[0015] (C) about 0.1 to about 15, alternately about 5 to about 10 phr of coupling agent for said silica, if silica is used, said coupling agent having a moiety reactive with said hydroxyl groups on the surface of said silica and another moiety interactive with at least one of said elastomers,

[0016] (1)) about 1 to about 10, alternately about 2 to about 6, phr of a citraconamic acid selected from of N,N′-(m-phenylene) bis citraconamic acid and N,N′-(m-xylylene) bis citraconamic acid and mixtures thereof and excluding zinc salts of said citraconamic acids.

[0017] In one aspect of the invention, said tire is comprised of a tread, a casing with two sidewalls, two annular beads, a radial ply structure extending between the two annular beads and a belt structure located between the tread and the radial ply structure, the radial ply structure being comprised of:

[0018] (A) an inner radial ply having metal reinforcement cords capable of supporting compressive loads under runflat operating conditions;

[0019] (B) an outer radial ply having organic fiber reinforcement cords capable of supporting tensile loads under runflat operating conditions; and

[0020] (C) said internal sidewall insert having a neutral bending axis there through, the insert being circumferentially disposed between the inner and outer radial plies and in a flex area of each sidewall, such that the neutral bending axis is located further from the outer ply under runflat operating conditions for reducing the flexure of the sidewall.

[0021] Such N,N′-(m-phenylene) bis citraconamic acid may be prepared, for example, by reaction of m-phenylene diamine with citraconic anhydride and such N,N′-(m-xylylene) bis citraconamic acid may be prepared, for example, by reaction with m-xylylene diamine with citraconic anhydride as mentioned in U.S. Pat. No. 5,696,188.

[0022] While such materials are described in U.S. Pat. No. 5,696,188 as having anti-reversion capabilities for various rubber compositions, it is unclear what, if any, such materials may have upon physical properties for a tire sidewall insert upon working the insert at elevated temperatures without an experimental trial for the insert rubber composition itself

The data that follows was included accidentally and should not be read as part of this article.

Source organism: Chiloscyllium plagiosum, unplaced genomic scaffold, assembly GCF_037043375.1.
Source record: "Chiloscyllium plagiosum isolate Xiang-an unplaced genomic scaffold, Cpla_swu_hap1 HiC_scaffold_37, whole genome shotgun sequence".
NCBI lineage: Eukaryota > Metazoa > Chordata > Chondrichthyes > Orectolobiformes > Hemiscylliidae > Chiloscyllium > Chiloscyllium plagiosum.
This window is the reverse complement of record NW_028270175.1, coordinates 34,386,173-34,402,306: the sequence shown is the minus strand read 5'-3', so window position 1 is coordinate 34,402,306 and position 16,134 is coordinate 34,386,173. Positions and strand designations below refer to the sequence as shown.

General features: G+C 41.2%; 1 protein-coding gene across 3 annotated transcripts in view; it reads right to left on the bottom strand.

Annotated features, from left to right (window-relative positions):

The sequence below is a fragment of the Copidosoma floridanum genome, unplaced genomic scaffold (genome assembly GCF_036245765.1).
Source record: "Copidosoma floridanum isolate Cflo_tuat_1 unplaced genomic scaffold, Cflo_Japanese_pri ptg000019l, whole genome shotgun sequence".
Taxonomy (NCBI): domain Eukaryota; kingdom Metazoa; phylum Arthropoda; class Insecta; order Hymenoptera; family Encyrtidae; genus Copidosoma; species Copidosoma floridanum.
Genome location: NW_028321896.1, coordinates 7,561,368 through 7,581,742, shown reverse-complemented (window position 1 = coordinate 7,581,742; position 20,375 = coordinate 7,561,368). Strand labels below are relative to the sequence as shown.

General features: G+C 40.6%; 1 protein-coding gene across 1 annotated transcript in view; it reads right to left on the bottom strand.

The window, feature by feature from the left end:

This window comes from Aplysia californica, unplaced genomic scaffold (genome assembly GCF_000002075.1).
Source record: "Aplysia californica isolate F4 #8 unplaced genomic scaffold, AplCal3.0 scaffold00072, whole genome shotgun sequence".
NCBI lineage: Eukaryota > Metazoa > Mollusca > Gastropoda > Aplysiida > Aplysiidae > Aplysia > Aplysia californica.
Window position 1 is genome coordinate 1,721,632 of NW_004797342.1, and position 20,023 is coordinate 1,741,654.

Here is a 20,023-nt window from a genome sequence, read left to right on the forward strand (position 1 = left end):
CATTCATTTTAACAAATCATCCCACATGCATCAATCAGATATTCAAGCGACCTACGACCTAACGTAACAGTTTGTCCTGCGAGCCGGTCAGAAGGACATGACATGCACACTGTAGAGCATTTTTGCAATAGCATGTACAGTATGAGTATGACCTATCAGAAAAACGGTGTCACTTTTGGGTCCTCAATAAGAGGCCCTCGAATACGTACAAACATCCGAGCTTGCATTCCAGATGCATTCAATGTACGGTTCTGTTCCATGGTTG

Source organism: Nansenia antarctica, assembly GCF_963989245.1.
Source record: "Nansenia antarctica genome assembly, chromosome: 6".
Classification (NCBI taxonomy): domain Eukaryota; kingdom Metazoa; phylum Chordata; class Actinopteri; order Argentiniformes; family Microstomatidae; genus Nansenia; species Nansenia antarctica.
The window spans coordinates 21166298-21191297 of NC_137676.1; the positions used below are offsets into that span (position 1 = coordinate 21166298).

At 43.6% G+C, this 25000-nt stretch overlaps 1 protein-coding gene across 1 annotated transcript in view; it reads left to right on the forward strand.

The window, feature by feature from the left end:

[0023] Preferably, said insert rubber composition is exclusive of zinc salts of citraconamic acids because the anti-reversion mechanism for this invention requires the rubber-reactive bis citraconamic groups.

[0024] A significant aspect of the invention is the ability of the bis citraconamic acid groups to re-crosslink rubber by “re-building” broken sulfur-to-sulfur bonds. This is considered herein to be significant because the bis citraconamic acid crosslinks are stable carbon-to-carbon bonds that will not readily break under high heat generated as the sidewall insert rubber composition is utilized under tire working conditions where heat durability is a significant factor.

[0025] It is to be appreciated that the insert is sulfur co-cured with the tire assembly of said tread and carcass as a whole. Preferably, the insert(s) have a maximum thickness at a location about midway between the bead portions and the tread in the sidewall region of the tire.

[0026] In the practice of this invention, a significant function of the rubber composition-based fillers in the sidewall portion of the tire is to stiffen/support the sidewall structure when the tire is operated without inflation pressure.

[0027] The rubber composition-based inserts are elastomeric in nature and the rubber composition may have physical properties designed to enhance inflated ride performance while also providing support for the assisting the tire's run-flat durability. The inserts, if desired, may also be individually reinforced with cords or short fibers. Thus, one or more of such inserts may be so-reinforced.

[0028] The shape of the sidewall insert may be in a substantially crescent shaped form. This is intended to also include an entrunkated crescent shape, particularly where the entrunkated portion of the crescent-shaped filler is juxtapositioned to or at least in the region of the tire's bead portion.

[0029] In further practice of one aspect of the invention, said tire carcass may have from one to three plies comprised of a first axially inner ply and optionally one or two additional plies as a second ply and third ply, respectively; each additional ply positioned sequentially axially outward from said first ply in the sidewall region of the tire.

[0030] In accordance with one aspect of this invention, said tire contains one ply in its carcass wherein said tire sidewall insert is juxtapositioned to and axially inward of said ply in the sidewall region of the tire.